Areas of Ohio and Indiana have enjoyed recent precipitation events that have gone a long way to pull those areas of the cornbelt out of drought. But much of the western cornbelt is still dangerously dry. Given that, many soils will not have had adequate moisture to flush available N, leaving it in the soil where it may depress your soil's pH.
Optimal pH for both corn and beans rests right around 6.5. If soil pH falls below 4.0, the soil becomes more acidic and may require liming. This is vital as pH affects the availability of essential nutrients in the soil, soil microbial activity and the general effectiveness and carryover of certain herbicides.
Liming is not something one should expect to do every year. In fact, an incorporated application of a good aglime will usually service your soil for several years. To ensure both short and long term release, choose a lime with a range of particle sizes. Smaller particles will help give the lime an immediate foothold in the soil while larger chunks in the lime will work more slowly over time.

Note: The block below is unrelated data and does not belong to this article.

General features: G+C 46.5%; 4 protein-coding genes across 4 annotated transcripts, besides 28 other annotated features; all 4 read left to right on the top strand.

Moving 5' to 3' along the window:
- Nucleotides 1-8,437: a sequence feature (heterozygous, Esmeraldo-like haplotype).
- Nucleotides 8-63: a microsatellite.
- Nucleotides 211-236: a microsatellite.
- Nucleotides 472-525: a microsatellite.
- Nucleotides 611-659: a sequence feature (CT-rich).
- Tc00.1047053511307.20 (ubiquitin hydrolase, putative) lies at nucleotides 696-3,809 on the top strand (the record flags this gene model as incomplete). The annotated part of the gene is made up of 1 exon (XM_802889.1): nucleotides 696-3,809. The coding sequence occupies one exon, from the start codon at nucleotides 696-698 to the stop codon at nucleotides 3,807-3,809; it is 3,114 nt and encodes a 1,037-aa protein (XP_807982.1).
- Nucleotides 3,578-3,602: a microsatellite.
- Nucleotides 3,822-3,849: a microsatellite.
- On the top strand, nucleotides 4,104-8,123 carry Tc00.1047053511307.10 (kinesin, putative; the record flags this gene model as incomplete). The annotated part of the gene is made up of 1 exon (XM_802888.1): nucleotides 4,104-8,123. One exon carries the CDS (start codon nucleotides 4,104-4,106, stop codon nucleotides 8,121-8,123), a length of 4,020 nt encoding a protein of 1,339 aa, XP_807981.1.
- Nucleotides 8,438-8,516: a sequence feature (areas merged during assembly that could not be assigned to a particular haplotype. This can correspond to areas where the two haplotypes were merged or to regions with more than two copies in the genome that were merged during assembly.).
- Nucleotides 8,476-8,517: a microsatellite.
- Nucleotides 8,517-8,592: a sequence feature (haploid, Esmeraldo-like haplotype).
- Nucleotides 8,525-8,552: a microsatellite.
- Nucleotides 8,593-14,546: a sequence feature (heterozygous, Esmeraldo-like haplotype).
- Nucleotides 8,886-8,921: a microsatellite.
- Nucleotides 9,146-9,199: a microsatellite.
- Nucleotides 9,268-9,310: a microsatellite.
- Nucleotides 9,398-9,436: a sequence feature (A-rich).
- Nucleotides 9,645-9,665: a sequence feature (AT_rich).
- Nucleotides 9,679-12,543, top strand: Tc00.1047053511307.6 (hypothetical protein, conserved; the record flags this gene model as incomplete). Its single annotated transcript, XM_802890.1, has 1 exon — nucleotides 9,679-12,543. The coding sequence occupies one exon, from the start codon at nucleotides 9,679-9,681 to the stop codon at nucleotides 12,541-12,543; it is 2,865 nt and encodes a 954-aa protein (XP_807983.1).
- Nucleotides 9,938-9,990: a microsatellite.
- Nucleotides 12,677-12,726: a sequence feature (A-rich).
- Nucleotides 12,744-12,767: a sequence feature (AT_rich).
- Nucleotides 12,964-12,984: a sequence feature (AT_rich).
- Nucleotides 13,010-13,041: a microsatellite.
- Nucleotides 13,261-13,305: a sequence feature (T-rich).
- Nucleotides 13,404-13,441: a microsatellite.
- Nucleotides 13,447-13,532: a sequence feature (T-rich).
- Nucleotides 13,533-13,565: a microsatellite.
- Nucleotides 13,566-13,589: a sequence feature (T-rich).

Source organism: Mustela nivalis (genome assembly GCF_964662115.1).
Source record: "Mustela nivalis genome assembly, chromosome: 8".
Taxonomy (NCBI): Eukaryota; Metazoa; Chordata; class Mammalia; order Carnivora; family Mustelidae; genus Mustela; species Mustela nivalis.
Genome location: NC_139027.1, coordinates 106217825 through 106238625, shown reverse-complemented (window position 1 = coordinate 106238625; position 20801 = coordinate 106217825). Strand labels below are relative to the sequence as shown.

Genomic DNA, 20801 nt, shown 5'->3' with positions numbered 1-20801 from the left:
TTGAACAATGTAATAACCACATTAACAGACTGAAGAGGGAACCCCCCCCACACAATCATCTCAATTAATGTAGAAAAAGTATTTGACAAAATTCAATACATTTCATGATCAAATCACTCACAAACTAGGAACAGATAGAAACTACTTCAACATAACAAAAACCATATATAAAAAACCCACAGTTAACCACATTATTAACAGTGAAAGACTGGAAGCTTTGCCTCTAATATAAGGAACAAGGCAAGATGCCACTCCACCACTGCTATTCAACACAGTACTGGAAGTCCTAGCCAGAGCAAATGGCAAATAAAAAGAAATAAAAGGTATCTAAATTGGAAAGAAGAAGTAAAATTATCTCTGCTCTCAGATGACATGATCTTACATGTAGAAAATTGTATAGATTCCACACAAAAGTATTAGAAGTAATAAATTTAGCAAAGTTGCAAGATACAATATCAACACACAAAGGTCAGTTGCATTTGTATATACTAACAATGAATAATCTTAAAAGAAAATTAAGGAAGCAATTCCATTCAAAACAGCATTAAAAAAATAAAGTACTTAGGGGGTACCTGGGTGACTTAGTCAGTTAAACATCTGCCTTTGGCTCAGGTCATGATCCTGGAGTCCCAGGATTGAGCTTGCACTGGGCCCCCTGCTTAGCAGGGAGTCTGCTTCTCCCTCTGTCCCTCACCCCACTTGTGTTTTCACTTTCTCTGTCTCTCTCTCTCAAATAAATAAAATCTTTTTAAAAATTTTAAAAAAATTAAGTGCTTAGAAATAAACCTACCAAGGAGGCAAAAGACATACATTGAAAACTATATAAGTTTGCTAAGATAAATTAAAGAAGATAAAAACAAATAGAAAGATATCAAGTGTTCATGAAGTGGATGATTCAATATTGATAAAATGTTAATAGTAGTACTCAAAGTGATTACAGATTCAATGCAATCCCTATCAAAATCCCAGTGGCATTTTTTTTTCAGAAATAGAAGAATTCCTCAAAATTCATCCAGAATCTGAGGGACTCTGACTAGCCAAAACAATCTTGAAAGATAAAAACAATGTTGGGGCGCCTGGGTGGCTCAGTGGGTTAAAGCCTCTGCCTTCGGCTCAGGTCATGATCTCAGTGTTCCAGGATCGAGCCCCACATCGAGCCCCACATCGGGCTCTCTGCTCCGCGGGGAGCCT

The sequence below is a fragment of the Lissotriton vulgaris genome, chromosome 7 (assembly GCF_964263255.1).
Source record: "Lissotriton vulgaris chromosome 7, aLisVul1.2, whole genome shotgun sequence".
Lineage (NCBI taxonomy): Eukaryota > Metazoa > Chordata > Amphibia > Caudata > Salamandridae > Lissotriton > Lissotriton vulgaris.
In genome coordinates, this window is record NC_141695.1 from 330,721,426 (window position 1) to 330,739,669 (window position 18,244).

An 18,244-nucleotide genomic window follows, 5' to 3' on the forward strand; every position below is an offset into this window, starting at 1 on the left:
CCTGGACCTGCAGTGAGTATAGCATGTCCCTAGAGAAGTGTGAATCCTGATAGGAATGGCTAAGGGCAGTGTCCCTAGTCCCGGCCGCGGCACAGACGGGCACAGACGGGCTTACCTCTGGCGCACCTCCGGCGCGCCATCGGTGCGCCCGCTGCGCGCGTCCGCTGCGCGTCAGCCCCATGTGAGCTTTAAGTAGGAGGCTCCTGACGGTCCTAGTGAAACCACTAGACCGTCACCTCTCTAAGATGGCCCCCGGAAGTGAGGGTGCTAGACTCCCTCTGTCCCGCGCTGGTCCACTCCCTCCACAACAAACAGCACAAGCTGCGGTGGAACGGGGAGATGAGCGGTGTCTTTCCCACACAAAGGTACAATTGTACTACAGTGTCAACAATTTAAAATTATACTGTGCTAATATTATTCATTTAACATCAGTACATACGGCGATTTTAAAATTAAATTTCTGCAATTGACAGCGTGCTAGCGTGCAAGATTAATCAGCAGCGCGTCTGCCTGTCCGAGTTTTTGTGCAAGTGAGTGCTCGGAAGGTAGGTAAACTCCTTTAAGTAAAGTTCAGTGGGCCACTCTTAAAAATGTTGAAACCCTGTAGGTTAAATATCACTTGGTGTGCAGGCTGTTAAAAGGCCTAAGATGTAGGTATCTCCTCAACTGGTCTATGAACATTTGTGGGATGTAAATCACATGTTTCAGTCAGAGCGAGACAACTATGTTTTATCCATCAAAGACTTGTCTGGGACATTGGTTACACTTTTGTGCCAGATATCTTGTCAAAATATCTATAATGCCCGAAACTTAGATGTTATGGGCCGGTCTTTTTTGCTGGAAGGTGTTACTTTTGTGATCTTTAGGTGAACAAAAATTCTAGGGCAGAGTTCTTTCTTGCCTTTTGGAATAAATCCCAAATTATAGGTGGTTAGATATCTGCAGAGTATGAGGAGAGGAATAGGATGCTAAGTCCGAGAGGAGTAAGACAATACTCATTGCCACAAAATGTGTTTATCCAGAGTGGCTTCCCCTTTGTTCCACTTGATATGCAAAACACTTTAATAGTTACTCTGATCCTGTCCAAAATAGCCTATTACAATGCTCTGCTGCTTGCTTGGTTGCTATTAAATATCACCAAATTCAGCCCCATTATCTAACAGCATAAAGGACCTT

Test your soil to know if your pH balance is where it needs to be. It has been shown that targeted distribution of lime can help save on expenses. Residual N may have your pH out of whack as a result of last summer's dryness. Incorporated aglime will help boost falling pH, and keep your soil at optimal productivity for years to come.